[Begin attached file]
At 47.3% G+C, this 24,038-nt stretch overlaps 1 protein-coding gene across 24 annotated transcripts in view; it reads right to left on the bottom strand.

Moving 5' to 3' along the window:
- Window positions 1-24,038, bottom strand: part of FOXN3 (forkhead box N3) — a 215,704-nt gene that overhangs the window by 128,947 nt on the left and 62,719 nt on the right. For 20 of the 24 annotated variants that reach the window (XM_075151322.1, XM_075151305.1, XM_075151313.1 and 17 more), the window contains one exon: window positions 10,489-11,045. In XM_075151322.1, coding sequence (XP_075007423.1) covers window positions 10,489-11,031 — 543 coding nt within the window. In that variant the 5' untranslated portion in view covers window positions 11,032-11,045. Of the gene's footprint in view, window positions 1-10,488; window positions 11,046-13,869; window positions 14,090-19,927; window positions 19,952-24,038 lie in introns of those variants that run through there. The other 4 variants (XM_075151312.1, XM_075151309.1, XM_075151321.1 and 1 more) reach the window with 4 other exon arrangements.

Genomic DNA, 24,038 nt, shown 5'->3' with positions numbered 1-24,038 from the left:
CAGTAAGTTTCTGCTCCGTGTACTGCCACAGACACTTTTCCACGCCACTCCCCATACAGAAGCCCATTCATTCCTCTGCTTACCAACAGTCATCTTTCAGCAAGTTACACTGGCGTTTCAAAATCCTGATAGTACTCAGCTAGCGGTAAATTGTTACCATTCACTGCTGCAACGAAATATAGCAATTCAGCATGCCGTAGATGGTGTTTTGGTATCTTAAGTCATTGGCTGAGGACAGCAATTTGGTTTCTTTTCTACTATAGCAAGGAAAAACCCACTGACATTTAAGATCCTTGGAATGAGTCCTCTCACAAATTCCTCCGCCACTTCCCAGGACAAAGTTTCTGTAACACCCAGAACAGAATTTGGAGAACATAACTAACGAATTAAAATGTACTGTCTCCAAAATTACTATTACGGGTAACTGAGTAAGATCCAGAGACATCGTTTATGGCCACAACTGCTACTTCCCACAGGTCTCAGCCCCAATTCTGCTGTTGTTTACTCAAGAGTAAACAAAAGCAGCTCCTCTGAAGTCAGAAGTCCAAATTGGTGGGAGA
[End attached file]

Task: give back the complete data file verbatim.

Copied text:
At 47.3% G+C, this 24,038-nt stretch overlaps 1 protein-coding gene across 24 annotated transcripts in view; it reads right to left on the bottom strand.

Moving 5' to 3' along the window:
- Window positions 1-24,038, bottom strand: part of FOXN3 (forkhead box N3) — a 215,704-nt gene that overhangs the window by 128,947 nt on the left and 62,719 nt on the right. For 20 of the 24 annotated variants that reach the window (XM_075151322.1, XM_075151305.1, XM_075151313.1 and 17 more), the window contains one exon: window positions 10,489-11,045. In XM_075151322.1, coding sequence (XP_075007423.1) covers window positions 10,489-11,031 — 543 coding nt within the window. In that variant the 5' untranslated portion in view covers window positions 11,032-11,045. Of the gene's footprint in view, window positions 1-10,488; window positions 11,046-13,869; window positions 14,090-19,927; window positions 19,952-24,038 lie in introns of those variants that run through there. The other 4 variants (XM_075151312.1, XM_075151309.1, XM_075151321.1 and 1 more) reach the window with 4 other exon arrangements.

Genomic DNA, 24,038 nt, shown 5'->3' with positions numbered 1-24,038 from the left:
CAGTAAGTTTCTGCTCCGTGTACTGCCACAGACACTTTTCCACGCCACTCCCCATACAGAAGCCCATTCATTCCTCTGCTTACCAACAGTCATCTTTCAGCAAGTTACACTGGCGTTTCAAAATCCTGATAGTACTCAGCTAGCGGTAAATTGTTACCATTCACTGCTGCAACGAAATATAGCAATTCAGCATGCCGTAGATGGTGTTTTGGTATCTTAAGTCATTGGCTGAGGACAGCAATTTGGTTTCTTTTCTACTATAGCAAGGAAAAACCCACTGACATTTAAGATCCTTGGAATGAGTCCTCTCACAAATTCCTCCGCCACTTCCCAGGACAAAGTTTCTGTAACACCCAGAACAGAATTTGGAGAACATAACTAACGAATTAAAATGTACTGTCTCCAAAATTACTATTACGGGTAACTGAGTAAGATCCAGAGACATCGTTTATGGCCACAACTGCTACTTCCCACAGGTCTCAGCCCCAATTCTGCTGTTGTTTACTCAAGAGTAAACAAAAGCAGCTCCTCTGAAGTCAGAAGTCCAAATTGGTGGGAGA